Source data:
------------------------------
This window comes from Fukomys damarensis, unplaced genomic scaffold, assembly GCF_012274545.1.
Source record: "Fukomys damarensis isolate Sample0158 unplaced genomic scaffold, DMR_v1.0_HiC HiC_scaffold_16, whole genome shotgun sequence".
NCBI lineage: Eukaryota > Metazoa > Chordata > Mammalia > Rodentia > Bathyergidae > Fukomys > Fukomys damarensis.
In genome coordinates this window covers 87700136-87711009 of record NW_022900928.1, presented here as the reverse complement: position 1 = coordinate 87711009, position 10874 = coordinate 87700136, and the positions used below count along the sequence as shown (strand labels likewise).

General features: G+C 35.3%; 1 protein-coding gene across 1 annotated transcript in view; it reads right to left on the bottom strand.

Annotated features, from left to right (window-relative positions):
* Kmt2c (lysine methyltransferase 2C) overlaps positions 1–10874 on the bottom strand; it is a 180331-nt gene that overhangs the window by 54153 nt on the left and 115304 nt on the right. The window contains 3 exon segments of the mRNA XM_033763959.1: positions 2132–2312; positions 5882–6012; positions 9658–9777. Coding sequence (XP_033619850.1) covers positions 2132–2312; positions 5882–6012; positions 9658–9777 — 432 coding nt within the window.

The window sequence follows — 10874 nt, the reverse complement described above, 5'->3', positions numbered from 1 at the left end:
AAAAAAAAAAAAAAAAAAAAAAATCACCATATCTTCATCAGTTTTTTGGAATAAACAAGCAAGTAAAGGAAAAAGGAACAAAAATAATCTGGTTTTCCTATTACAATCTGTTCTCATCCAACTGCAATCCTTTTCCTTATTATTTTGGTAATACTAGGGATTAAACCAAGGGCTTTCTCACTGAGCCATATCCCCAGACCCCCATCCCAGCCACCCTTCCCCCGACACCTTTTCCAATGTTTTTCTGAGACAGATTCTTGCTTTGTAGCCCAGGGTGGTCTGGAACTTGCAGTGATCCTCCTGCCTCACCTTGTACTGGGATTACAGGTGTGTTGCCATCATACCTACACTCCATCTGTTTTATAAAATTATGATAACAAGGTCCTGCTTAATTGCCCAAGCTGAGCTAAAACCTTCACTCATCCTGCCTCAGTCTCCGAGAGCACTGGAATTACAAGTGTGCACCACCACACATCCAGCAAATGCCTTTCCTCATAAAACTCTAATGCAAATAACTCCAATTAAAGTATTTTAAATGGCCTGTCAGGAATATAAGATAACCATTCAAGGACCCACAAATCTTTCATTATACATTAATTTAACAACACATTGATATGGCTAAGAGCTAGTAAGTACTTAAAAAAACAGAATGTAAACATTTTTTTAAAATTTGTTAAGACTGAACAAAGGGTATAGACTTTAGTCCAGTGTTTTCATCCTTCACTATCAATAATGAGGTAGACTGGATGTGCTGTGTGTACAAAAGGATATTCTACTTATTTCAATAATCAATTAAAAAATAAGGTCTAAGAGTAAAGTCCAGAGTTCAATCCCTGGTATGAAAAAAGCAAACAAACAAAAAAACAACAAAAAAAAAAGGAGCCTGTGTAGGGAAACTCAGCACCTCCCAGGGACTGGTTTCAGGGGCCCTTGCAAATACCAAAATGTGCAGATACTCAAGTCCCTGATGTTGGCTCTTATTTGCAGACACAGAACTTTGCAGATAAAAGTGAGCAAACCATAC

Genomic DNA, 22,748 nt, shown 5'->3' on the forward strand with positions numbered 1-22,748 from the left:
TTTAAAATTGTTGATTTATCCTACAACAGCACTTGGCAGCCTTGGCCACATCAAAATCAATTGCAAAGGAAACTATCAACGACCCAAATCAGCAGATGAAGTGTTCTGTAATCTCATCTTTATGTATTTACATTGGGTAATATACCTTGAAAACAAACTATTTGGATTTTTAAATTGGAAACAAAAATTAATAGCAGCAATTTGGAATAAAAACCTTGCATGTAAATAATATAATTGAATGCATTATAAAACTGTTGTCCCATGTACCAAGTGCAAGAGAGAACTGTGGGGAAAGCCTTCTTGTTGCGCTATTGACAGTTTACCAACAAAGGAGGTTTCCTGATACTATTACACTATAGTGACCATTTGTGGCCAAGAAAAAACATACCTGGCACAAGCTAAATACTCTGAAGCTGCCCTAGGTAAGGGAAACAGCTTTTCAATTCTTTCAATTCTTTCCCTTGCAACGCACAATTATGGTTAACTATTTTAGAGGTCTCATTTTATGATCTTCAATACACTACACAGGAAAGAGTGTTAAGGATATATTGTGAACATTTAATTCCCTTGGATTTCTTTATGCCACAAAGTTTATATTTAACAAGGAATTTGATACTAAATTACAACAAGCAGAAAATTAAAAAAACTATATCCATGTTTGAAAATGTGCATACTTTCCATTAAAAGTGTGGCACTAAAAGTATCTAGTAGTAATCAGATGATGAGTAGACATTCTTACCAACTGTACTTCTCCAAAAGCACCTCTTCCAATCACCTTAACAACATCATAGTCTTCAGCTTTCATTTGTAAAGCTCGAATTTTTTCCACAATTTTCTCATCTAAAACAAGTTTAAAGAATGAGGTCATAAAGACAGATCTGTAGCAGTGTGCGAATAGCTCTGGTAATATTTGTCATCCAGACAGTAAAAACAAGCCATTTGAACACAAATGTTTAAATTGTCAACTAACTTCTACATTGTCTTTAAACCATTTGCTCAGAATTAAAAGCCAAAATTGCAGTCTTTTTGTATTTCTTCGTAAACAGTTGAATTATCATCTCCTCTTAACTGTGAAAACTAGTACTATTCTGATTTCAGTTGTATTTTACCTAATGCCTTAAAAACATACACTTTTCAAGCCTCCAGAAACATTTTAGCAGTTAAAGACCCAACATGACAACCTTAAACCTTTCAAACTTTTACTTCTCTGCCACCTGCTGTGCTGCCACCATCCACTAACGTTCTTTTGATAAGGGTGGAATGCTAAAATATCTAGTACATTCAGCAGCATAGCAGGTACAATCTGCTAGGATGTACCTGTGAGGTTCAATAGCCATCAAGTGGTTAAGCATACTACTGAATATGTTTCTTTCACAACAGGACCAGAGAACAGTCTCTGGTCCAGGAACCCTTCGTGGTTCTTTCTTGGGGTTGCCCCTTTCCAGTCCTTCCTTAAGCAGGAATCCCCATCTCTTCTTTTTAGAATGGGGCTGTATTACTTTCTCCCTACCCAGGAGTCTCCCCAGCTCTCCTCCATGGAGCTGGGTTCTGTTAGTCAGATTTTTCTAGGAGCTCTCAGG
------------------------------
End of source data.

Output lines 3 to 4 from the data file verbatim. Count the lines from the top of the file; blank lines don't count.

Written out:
NCBI lineage: Eukaryota > Metazoa > Chordata > Mammalia > Rodentia > Bathyergidae > Fukomys > Fukomys damarensis.
In genome coordinates this window covers 87700136-87711009 of record NW_022900928.1, presented here as the reverse complement: position 1 = coordinate 87711009, position 10874 = coordinate 87700136, and the positions used below count along the sequence as shown (strand labels likewise).